Afterward, we walked north from the Reeperbahn toward our hotel. By now we had already eaten and it was late enough for stores to be closing. What a bummer, then, that it was at that point that we found a really cool neighborhood full of interesting stores and restaurants!! If only we'd known about it earlier we would have definitely skipped the Reeperbahn altogether. Next time we'll go there first! I hope there is a next time. Of the three really huge German cities, I think I would choose Hamburg to live in, hands-down. Good size, good atmosphere, not as touristy as the others - more real.


  1. I can't believe you've been to DESY! My physics career has been (almost) all synchrotron experiments. I know people who've done experiments there!

  2. Most people between the ages of about nine and 65 feel the way you do about the Planten un Blumen light show. It's kind of an institution, though.

    If you'd only dropped me a line, I'd have given you a few Hamburg tips! Like: don't go to the Reeperbahn unless it's past midnight on a Saturday night. Then it's fun. Still a sleazefest, but at least it's packed for people-watching and partying if you're into it.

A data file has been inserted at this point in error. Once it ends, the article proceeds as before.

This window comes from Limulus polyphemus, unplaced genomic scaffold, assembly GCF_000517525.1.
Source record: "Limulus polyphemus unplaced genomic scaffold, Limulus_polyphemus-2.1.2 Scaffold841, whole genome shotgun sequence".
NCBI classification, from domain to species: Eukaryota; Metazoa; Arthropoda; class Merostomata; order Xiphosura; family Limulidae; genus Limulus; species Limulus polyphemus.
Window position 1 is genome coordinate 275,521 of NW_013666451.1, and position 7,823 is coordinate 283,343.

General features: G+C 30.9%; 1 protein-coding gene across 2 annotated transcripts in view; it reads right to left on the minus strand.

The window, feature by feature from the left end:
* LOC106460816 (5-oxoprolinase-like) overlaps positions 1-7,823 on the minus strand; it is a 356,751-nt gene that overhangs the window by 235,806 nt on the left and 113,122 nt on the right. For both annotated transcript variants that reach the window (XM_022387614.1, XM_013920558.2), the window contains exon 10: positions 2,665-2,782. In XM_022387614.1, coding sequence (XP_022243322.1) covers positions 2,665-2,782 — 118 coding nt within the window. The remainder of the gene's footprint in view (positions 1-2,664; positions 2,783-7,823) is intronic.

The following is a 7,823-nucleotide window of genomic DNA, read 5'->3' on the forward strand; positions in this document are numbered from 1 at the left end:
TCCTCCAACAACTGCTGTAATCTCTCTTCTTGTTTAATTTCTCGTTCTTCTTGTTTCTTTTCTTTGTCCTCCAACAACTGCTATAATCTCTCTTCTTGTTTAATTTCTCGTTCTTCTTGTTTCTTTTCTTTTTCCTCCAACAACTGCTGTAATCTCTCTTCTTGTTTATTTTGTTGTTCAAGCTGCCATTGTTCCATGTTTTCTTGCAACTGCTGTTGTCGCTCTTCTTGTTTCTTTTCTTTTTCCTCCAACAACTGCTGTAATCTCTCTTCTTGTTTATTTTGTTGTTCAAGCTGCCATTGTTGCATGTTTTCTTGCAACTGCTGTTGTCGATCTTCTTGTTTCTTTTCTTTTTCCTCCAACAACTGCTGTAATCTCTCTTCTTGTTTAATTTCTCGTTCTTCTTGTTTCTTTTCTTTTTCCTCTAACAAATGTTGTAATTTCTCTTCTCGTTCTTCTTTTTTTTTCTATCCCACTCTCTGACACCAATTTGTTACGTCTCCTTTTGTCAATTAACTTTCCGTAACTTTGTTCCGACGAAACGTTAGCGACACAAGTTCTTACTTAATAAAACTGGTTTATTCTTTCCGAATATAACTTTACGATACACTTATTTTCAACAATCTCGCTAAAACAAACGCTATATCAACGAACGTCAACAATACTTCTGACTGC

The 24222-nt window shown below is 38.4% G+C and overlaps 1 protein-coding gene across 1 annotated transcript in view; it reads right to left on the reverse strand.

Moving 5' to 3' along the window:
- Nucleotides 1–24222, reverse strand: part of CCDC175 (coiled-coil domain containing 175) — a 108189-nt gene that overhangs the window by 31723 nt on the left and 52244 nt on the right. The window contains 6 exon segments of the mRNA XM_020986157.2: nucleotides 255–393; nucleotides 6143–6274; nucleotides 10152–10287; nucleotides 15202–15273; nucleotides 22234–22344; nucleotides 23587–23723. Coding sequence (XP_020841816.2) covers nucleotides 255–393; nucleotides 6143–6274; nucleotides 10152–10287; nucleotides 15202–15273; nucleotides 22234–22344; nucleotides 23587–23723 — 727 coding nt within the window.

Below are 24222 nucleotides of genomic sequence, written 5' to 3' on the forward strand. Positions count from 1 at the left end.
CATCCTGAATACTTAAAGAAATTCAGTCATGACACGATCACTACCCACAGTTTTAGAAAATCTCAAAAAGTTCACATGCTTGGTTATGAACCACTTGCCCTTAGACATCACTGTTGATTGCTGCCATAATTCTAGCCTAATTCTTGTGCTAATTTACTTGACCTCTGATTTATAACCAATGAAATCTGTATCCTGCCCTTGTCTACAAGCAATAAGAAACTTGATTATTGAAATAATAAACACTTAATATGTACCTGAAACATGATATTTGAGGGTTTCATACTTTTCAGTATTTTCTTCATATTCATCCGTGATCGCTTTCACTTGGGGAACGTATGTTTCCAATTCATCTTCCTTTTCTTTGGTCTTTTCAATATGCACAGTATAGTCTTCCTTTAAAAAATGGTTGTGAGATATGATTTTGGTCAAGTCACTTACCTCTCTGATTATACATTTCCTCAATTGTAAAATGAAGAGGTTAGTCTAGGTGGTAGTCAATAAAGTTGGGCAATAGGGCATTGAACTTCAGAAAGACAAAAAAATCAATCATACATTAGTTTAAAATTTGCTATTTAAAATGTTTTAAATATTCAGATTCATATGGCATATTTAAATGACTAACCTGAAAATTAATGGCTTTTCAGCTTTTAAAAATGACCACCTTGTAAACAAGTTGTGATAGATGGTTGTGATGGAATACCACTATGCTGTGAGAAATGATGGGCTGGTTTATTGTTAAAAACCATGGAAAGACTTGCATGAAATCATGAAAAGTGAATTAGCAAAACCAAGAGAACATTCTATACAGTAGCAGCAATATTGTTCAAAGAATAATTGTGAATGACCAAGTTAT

Our daughter spent a day at DESY last year learning all about physics. They have a special classroom set up for schoolkids and it's booked up months in advance.

  3. Next time you visit Hamburg, drop me a line and I'll send you some suggestions of what to see. This is a great city, but it is more fun off of the tourist paths.

  4. Thanks for the street sign-I actually collect pictures of streets w/my name-this is close-SusannenstraBe.

  5. Mary: Some of the people on our tour had affiliations with DESY too. As of this summer they're not doing experiments there anymore until their next big thing is built.

    Ian: I thought of contacting you but never got around to it...then regretted it once I got there! Next time I definitely will!

    John G: you too!

    Suzanne: I didn't know you collected them; cool! You'll just have to use photoshop to put yourself in the picture with the sign :)